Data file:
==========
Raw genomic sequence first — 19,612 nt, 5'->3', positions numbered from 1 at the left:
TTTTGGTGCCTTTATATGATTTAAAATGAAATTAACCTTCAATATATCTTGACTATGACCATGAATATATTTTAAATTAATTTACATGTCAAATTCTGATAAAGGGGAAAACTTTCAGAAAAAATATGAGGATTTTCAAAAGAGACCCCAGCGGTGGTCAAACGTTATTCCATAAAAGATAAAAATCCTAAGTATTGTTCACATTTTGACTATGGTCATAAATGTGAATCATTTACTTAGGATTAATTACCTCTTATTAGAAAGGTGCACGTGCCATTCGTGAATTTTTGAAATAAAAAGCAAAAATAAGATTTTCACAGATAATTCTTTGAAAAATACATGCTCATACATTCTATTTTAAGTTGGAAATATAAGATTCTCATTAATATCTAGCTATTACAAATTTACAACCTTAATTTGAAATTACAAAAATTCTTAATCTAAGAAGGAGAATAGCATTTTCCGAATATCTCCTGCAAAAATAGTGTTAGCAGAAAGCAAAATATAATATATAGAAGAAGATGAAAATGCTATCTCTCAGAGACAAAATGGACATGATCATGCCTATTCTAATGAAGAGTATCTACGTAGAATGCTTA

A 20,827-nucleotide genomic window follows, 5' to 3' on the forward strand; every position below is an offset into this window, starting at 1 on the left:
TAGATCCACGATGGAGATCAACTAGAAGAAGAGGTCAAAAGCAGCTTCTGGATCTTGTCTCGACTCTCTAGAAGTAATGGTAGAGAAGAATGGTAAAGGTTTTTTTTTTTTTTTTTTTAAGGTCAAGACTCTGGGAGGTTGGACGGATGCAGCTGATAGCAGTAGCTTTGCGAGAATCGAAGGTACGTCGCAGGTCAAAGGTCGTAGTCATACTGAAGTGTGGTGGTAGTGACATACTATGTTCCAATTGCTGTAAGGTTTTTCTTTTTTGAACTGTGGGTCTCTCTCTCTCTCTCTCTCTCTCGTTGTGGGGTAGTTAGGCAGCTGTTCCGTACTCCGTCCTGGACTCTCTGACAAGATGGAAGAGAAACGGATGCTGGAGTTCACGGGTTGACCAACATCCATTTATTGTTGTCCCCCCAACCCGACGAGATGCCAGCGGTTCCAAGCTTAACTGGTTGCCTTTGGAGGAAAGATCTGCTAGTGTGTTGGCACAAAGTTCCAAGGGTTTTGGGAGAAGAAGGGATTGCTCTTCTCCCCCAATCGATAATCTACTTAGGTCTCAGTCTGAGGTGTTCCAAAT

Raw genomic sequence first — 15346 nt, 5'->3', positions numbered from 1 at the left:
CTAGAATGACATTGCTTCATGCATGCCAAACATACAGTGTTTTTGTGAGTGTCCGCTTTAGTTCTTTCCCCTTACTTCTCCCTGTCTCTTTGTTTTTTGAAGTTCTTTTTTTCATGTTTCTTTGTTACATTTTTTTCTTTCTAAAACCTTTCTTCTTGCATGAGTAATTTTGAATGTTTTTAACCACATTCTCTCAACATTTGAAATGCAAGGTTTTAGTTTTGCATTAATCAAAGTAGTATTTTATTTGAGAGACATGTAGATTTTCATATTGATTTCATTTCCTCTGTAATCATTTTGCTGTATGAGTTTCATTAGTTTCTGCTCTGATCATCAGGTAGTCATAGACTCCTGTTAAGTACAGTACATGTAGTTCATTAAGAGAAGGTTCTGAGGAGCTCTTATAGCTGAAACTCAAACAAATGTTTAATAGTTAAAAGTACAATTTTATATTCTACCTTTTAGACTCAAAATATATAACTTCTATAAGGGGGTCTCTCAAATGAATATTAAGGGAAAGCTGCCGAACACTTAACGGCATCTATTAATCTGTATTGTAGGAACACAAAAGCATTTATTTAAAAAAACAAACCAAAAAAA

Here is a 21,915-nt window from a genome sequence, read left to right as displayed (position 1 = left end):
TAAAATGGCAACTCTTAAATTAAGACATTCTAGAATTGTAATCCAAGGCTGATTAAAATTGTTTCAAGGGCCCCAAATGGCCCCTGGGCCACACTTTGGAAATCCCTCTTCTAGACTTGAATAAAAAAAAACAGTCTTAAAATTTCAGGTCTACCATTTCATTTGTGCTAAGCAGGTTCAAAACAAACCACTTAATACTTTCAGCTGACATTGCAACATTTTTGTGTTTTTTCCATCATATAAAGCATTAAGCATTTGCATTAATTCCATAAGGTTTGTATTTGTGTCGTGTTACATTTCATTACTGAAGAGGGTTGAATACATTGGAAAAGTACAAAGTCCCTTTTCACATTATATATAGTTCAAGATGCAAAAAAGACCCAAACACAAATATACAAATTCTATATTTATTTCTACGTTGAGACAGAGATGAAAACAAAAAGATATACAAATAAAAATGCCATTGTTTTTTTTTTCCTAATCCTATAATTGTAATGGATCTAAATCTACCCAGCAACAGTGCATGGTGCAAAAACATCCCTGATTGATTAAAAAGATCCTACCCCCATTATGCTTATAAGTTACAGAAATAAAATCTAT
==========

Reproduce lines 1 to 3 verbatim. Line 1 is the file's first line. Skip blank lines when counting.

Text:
Raw genomic sequence first — 19,612 nt, 5'->3', positions numbered from 1 at the left:
TTTTGGTGCCTTTATATGATTTAAAATGAAATTAACCTTCAATATATCTTGACTATGACCATGAATATATTTTAAATTAATTTACATGTCAAATTCTGATAAAGGGGAAAACTTTCAGAAAAAATATGAGGATTTTCAAAAGAGACCCCAGCGGTGGTCAAACGTTATTCCATAAAAGATAAAAATCCTAAGTATTGTTCACATTTTGACTATGGTCATAAATGTGAATCATTTACTTAGGATTAATTACCTCTTATTAGAAAGGTGCACGTGCCATTCGTGAATTTTTGAAATAAAAAGCAAAAATAAGATTTTCACAGATAATTCTTTGAAAAATACATGCTCATACATTCTATTTTAAGTTGGAAATATAAGATTCTCATTAATATCTAGCTATTACAAATTTACAACCTTAATTTGAAATTACAAAAATTCTTAATCTAAGAAGGAGAATAGCATTTTCCGAATATCTCCTGCAAAAATAGTGTTAGCAGAAAGCAAAATATAATATATAGAAGAAGATGAAAATGCTATCTCTCAGAGACAAAATGGACATGATCATGCCTATTCTAATGAAGAGTATCTACGTAGAATGCTTA

A 20,827-nucleotide genomic window follows, 5' to 3' on the forward strand; every position below is an offset into this window, starting at 1 on the left: